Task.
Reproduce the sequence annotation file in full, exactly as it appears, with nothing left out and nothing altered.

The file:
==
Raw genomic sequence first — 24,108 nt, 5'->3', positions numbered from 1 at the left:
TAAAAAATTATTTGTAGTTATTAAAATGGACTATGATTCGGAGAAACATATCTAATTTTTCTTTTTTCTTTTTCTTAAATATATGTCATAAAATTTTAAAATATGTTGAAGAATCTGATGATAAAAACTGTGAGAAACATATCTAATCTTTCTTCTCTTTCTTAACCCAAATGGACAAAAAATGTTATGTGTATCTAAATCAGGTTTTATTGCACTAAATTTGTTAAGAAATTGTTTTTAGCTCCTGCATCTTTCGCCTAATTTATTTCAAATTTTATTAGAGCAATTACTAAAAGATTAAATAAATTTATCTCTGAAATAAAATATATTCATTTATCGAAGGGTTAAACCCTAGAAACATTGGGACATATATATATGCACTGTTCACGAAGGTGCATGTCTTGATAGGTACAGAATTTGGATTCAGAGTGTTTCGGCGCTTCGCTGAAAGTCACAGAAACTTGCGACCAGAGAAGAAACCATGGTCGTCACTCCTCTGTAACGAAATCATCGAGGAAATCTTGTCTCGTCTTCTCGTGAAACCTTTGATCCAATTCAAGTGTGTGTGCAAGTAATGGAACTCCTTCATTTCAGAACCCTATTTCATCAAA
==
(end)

Raw genomic sequence first — 24,108 nt, 5'->3', positions numbered from 1 at the left:
TAAAAAATTATTTGTAGTTATTAAAATGGACTATGATTCGGAGAAACATATCTAATTTTTCTTTTTTCTTTTTCTTAAATATATGTCATAAAATTTTAAAATATGTTGAAGAATCTGATGATAAAAACTGTGAGAAACATATCTAATCTTTCTTCTCTTTCTTAACCCAAATGGACAAAAAATGTTATGTGTATCTAAATCAGGTTTTATTGCACTAAATTTGTTAAGAAATTGTTTTTAGCTCCTGCATCTTTCGCCTAATTTATTTCAAATTTTATTAGAGCAATTACTAAAAGATTAAATAAATTTATCTCTGAAATAAAATATATTCATTTATCGAAGGGTTAAACCCTAGAAACATTGGGACATATATATATGCACTGTTCACGAAGGTGCATGTCTTGATAGGTACAGAATTTGGATTCAGAGTGTTTCGGCGCTTCGCTGAAAGTCACAGAAACTTGCGACCAGAGAAGAAACCATGGTCGTCACTCCTCTGTAACGAAATCATCGAGGAAATCTTGTCTCGTCTTCTCGTGAAACCTTTGATCCAATTCAAGTGTGTGTGCAAGTAATGGAACTCCTTCATTTCAGAACCCTATTTCATCAAA